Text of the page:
Helen Cordelia Bunker, sister-in-law of Mary Hawthorne White, was born on August 6, 1880 in Roxbury, Massachusetts. She attended Girls' Latin School (Boston, Mass.) and graduated from Radcliffe College in 1902. After graduation, she took courses in stenography and typewriting at the Boston Commercial School, receiving her diploma in April 1903. From there she went on to work as a secretary for LeBaron Russell Briggs. Just a year later, however, Helen Cordelia Bunker was taken suddenly ill, and died in 1904. In 1926, the Helen Cordelia Bunker Fund was established from her estate by her brother, Clarence Alfred Bunker, to be jointly administered by the Dean of Radcliffe, and by the Radcliffe College Mothers and Daughters Club. The money was used to make small contributions to Radcliffe women who were struggling financially.

Miriam Hawthorne Bunker was born in Wellesley Hills (Massachusetts). She was the only daughter of Mary Hawthorne White Bunker '94 and Clarence Alfred Bunker '89. She attended Walnut Hill School (Natick, Massachusetts), and Girls' Latin School (Boston, Massachusetts) before attending Radcliffe in 1922.

After her graduation from Radcliffe in 1926, Miriam Hawthorne Bunker joined the staff of Massachusetts General Hospital as a volunteer tutor in the children's cardiac clinic. In 1929 she obtained a certificate from Bragart and Stratton Commercial School and in 1930, joined the social service department of the hospital. She retired from Massachusetts General Hospital in 1976, after 50 years there.

Miriam Hawthorne Bunker was a member of the Wellesley Historical Society (Wellesley, Massachusetts) and was also active in Girl Scouting.


The collection consists of three series:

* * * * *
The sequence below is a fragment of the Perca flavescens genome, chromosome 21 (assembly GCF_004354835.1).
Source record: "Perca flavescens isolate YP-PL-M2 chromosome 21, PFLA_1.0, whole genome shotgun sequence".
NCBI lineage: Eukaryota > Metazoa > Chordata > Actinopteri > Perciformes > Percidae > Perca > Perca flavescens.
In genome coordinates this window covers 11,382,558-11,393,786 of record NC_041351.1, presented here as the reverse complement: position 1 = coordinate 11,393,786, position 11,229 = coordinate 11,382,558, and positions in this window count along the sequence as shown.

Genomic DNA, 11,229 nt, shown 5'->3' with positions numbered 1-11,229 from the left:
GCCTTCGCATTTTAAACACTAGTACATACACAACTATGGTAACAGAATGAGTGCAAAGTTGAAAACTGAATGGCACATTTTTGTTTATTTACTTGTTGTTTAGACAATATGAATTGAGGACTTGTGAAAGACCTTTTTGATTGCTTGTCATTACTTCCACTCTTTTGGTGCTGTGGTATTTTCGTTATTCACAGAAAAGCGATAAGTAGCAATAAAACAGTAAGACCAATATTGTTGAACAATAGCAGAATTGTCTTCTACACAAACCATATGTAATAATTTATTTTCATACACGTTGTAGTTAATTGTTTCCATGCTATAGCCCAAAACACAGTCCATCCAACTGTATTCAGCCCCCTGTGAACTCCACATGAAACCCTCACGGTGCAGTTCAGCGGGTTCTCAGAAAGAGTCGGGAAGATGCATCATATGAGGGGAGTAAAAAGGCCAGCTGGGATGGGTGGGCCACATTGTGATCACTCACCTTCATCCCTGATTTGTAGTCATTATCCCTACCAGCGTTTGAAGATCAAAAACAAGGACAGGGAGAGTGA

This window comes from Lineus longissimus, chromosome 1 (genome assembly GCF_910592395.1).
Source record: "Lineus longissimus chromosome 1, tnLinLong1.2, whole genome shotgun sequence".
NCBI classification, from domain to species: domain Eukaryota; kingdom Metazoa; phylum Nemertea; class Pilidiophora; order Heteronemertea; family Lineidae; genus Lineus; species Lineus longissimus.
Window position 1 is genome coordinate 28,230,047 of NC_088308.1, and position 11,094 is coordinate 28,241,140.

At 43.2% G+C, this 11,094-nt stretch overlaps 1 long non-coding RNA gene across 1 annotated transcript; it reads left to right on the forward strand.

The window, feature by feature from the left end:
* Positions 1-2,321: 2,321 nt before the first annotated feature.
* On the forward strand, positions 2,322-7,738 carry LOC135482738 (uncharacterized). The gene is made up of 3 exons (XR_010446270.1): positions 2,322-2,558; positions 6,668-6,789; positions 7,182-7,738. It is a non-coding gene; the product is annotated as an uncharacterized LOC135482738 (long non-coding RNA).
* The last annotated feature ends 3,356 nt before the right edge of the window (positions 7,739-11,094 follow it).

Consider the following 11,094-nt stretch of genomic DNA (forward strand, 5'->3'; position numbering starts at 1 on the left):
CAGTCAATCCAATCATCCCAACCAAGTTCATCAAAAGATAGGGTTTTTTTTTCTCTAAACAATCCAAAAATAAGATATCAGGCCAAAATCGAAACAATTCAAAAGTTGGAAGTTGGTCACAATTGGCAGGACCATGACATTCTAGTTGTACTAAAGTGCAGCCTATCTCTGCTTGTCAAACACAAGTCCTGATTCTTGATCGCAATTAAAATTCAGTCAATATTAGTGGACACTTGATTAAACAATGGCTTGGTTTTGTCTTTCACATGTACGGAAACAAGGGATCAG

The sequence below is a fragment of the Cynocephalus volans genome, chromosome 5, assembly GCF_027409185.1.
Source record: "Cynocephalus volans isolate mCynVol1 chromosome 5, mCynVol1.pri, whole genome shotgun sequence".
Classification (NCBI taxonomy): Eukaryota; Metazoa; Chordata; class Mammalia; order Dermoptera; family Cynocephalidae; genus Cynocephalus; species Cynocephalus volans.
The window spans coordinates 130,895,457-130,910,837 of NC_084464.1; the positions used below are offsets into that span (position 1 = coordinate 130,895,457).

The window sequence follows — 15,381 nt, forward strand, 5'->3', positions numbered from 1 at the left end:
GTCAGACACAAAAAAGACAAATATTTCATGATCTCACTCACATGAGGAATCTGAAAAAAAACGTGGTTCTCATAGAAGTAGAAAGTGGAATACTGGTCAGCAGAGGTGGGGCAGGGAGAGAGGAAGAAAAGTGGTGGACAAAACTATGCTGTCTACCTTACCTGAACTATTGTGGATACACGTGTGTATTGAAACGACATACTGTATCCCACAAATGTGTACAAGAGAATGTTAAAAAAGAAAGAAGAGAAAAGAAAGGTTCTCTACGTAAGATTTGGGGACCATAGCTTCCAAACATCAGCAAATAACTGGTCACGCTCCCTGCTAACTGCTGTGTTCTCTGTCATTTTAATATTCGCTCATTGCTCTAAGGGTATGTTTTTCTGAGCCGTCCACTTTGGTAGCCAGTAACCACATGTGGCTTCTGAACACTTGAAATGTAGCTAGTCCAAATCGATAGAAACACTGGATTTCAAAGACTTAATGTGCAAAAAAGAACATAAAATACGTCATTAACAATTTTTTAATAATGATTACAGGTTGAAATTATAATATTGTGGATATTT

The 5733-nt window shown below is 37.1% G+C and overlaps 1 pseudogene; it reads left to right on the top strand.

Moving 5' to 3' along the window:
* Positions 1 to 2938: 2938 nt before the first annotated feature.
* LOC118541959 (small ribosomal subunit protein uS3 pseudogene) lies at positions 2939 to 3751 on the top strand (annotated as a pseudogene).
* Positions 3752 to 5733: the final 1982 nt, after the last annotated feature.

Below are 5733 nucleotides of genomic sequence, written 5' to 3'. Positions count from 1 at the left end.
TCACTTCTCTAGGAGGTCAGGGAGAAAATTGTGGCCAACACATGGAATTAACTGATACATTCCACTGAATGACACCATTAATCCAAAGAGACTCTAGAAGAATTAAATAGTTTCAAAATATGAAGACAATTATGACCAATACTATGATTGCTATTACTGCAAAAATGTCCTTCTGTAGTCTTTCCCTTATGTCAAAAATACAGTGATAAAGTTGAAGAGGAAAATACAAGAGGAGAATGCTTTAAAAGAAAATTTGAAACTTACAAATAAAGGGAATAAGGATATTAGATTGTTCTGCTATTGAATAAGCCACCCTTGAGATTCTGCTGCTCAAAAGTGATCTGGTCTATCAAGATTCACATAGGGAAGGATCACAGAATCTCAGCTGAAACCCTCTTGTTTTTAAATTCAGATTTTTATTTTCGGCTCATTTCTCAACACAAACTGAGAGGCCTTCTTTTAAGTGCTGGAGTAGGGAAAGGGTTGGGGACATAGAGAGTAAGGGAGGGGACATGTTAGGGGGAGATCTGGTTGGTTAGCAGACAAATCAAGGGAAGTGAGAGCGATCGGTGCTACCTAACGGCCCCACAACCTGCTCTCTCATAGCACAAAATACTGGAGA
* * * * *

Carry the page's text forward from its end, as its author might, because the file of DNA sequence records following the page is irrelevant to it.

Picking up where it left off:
1. Series I. Mary Hawthorne White Bunker
  2. Series II. Helen Cordelia Bunker
  3. Series III. Miriam Hawthorne Bunker

Immediate Source of Acquisition

Accession number: R93-9

This collection was given to the Radcliffe College Archives from the estate of Mary Hawthorne White Bunker, class of 1894, in May 1993.


  1. Box 1: 2v-4, 6, 9, 12
  2. Box 2: 13v-29
  3. Box 3: 30-33, 36v-45
  4. Box 4: 46-52
  5. Folio box 5: 34v

Processing Information

Processed: February 1994 and November 2006

By: Isabelle Bland Dry '35 and Michael Thompson

Bunker Family. Papers of the Bunker family, 1889-1976: A Finding Aid
Radcliffe College Archives, Arthur and Elizabeth Schlesinger Library on the History of Women in America
Language of description

Repository Details

Part of the Schlesinger Library, Radcliffe Institute Repository

The preeminent research library on the history of women in the United States, the Schlesinger Library documents women's lives from the past and present for the future. In addition to its traditional strengths in the history of feminisms, women’s health, and women’s activism, the Schlesinger collections document the intersectional workings of race and ethnicity, gender, sexuality, and class in American history.